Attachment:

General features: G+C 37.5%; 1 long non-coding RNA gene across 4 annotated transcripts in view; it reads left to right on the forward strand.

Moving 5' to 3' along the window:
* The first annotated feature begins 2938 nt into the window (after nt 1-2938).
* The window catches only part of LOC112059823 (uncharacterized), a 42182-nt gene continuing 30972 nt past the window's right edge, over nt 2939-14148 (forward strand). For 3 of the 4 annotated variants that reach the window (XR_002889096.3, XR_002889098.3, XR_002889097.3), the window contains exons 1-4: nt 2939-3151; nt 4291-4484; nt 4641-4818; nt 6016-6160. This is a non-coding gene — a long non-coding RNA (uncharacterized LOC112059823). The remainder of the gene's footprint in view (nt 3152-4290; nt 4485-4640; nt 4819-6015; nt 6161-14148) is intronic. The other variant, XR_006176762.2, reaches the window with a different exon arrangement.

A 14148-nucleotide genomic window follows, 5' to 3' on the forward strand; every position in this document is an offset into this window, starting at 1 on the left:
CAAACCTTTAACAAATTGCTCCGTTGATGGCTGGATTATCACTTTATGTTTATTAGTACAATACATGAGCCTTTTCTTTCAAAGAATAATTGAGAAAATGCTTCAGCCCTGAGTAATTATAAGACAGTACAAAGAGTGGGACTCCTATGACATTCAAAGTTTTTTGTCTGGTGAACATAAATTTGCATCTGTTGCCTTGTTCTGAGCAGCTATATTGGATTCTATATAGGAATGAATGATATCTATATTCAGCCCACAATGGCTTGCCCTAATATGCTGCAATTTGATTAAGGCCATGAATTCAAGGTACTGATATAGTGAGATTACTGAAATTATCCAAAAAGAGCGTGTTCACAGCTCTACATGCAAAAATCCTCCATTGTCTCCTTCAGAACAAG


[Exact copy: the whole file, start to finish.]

General features: G+C 37.5%; 1 long non-coding RNA gene across 4 annotated transcripts in view; it reads left to right on the forward strand.

Moving 5' to 3' along the window:
* The first annotated feature begins 2938 nt into the window (after nt 1-2938).
* The window catches only part of LOC112059823 (uncharacterized), a 42182-nt gene continuing 30972 nt past the window's right edge, over nt 2939-14148 (forward strand). For 3 of the 4 annotated variants that reach the window (XR_002889096.3, XR_002889098.3, XR_002889097.3), the window contains exons 1-4: nt 2939-3151; nt 4291-4484; nt 4641-4818; nt 6016-6160. This is a non-coding gene — a long non-coding RNA (uncharacterized LOC112059823). The remainder of the gene's footprint in view (nt 3152-4290; nt 4485-4640; nt 4819-6015; nt 6161-14148) is intronic. The other variant, XR_006176762.2, reaches the window with a different exon arrangement.

A 14148-nucleotide genomic window follows, 5' to 3' on the forward strand; every position in this document is an offset into this window, starting at 1 on the left:
CAAACCTTTAACAAATTGCTCCGTTGATGGCTGGATTATCACTTTATGTTTATTAGTACAATACATGAGCCTTTTCTTTCAAAGAATAATTGAGAAAATGCTTCAGCCCTGAGTAATTATAAGACAGTACAAAGAGTGGGACTCCTATGACATTCAAAGTTTTTTGTCTGGTGAACATAAATTTGCATCTGTTGCCTTGTTCTGAGCAGCTATATTGGATTCTATATAGGAATGAATGATATCTATATTCAGCCCACAATGGCTTGCCCTAATATGCTGCAATTTGATTAAGGCCATGAATTCAAGGTACTGATATAGTGAGATTACTGAAATTATCCAAAAAGAGCGTGTTCACAGCTCTACATGCAAAAATCCTCCATTGTCTCCTTCAGAACAAG